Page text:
Now! Should you get the digital version, it comes with two extra bonus tracks which has become VP's norm as of late. One of the tunes is 'So High' which is another herbalist tune and another combination, this one featuring Californian Reggae band, Rebelution. The song, apparently, originated with the band and they've since added I Wayne's vocals. I'm not in love with it, but it's decent and later on it does get very interesting when it goes Dubbish in ways. And speaking of DUB, the other song 'Bleachers of Dub' is a Dub (not really) of one of the singer's biggest hits to date, 'Bleachers', from his first album. The song is the exact same thing with added . . . Stuff from a movie (which is actually "Vampire Bat") (biggup Bredz). This song, just as it is, might be the best song on this album. It’s been awhile since last I've heard it and it sounds now as good as ever. It was damn fascinating that, given the current state of the music, I Wayne never really did a second like tune and apparently VP felt exactly the same and, most unsurprisingly, chose to include it (I'm generally not a fan of 'bonus' tracks on different versions these days, because when I get an album I want everything available (biggup Yeahman'C), but this is a perfect usage of the feature in my opinion).
“ Dem seh anything weh black neva neat
So dem start seh a brown skin a dweet
Now a pharmacy I sight dem alla reach
Dem burn up demself wid di bleach
Dem same one ah seh dem nah tek no speech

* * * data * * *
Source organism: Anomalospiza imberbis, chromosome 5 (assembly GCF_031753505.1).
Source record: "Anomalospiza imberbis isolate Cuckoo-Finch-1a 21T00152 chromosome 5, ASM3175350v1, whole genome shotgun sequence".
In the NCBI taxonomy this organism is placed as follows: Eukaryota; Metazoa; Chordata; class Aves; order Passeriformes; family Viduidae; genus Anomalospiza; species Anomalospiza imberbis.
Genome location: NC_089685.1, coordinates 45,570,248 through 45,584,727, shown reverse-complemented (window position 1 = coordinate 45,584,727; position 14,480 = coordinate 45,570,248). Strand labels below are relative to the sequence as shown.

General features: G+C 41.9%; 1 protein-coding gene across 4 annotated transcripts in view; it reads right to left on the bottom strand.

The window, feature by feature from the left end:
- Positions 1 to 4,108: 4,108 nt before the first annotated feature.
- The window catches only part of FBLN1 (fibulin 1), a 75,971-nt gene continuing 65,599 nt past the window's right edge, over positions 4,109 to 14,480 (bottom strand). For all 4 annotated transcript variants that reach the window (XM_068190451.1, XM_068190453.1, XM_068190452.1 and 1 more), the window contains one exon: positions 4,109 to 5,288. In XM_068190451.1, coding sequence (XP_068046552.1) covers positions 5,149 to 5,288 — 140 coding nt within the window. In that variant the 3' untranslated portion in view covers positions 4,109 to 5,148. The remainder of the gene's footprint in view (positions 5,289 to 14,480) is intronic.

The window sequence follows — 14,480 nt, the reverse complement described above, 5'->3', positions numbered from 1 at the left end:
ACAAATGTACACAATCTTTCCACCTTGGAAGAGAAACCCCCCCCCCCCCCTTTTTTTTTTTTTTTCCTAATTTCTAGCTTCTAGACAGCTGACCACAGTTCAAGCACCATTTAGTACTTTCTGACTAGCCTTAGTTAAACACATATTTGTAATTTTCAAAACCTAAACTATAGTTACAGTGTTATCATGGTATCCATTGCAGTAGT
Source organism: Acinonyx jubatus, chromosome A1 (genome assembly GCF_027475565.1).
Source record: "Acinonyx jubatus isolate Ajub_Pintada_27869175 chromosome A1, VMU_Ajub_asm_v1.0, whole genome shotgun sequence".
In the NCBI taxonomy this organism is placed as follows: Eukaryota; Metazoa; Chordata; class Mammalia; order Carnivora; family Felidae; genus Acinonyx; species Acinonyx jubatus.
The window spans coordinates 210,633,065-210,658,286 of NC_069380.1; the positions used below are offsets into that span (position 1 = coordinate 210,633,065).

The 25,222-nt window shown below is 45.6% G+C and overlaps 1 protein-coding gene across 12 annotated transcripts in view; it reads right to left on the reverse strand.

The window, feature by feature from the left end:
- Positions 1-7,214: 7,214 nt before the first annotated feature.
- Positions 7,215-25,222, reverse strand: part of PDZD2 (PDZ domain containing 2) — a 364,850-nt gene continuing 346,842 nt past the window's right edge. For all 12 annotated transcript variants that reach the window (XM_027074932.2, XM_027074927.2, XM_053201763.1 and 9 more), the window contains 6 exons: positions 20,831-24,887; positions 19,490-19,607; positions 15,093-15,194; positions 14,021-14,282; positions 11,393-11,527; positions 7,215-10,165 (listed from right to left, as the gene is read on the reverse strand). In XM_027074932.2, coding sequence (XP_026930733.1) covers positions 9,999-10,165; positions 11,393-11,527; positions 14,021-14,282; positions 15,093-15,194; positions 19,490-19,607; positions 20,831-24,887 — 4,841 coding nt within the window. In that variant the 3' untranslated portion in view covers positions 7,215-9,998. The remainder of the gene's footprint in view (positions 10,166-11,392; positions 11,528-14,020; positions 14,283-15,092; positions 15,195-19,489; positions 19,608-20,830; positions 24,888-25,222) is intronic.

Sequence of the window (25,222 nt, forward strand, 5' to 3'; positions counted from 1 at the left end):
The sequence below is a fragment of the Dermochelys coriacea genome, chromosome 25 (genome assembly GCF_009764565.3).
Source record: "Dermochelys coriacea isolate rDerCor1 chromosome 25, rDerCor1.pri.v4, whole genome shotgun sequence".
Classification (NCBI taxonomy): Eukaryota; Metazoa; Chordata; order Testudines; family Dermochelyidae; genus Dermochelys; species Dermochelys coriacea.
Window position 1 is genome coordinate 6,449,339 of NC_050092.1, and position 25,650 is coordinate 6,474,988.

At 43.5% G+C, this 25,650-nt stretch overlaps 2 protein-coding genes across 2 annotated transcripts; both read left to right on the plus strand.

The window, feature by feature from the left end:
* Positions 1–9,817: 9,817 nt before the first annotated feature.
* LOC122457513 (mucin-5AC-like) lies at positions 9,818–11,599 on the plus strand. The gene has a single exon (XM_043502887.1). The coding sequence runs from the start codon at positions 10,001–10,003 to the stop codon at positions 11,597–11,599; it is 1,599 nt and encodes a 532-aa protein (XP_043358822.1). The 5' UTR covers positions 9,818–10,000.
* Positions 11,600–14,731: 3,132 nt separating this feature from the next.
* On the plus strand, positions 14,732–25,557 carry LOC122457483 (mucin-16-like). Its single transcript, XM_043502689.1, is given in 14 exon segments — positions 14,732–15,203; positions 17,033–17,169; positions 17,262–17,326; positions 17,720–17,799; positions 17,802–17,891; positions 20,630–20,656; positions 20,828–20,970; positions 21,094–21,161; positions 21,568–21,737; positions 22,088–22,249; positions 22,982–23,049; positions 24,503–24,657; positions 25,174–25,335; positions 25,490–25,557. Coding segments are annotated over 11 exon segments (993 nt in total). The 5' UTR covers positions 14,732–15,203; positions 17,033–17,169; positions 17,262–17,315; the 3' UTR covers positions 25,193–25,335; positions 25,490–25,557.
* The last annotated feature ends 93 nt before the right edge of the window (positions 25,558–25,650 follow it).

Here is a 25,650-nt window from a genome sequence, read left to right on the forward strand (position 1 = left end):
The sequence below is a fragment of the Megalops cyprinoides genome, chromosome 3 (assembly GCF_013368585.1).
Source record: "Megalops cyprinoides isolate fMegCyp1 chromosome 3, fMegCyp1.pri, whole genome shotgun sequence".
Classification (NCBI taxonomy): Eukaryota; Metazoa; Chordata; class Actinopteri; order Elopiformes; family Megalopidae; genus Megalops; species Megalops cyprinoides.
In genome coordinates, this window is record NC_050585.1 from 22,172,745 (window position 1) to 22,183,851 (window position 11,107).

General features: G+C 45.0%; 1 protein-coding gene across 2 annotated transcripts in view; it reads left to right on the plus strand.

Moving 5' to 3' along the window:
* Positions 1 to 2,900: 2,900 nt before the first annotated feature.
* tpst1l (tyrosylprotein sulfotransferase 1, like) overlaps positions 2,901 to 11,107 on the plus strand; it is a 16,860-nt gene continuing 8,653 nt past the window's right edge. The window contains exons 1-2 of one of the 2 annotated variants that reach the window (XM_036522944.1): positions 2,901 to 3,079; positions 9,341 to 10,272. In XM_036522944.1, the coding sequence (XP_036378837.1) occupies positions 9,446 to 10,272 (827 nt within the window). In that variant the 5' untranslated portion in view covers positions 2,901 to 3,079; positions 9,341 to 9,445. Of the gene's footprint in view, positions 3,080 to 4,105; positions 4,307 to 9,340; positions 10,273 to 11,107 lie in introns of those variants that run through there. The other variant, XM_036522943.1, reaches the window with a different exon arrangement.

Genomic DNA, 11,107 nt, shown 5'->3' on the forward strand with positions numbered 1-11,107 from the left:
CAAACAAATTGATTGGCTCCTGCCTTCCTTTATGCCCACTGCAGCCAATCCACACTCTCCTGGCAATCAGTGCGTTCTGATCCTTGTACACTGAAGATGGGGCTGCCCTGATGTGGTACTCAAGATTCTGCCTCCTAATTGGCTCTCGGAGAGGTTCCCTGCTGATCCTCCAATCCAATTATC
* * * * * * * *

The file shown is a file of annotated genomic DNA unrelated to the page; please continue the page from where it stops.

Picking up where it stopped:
Some ah tell I bout dem rollin deep
And when dem sight di sun dem PLAY HIDE AND SEEK!
Flesh get devoured by the worm and leech”
Overall, I'm left with so many different feelings for this album. On one hand, it's a good release from one of the genre's biggest names who is back from a very unusual journey and while it may not necessarily be groundbreaking or any such large descriptor as such, it is a big deal! On the other, however . . . I want rockets and shit! I want everyone talking about how good the album is and I want I Wayne everywhere promoting it to the point that everyone is TIRED of seeing him. But I'm almost sure that whether it sells one copy or one billion, he doesn’t care at all. That's a rubbish critique, I know, but (if you wanted crazy insight, you wouldn't be reading this!) I want a lot to be made of this album and I'm not sure that it is. Still, the music is the focus here and what you'll find on "Ital Teachings" are some of the most complex and carefully arranged lessons to be found in Reggae in 2011. I just want the classes to be as full as they were from before. Still - It's very nice and well recommended for more experienced fans of Reggae music.
CD + Digital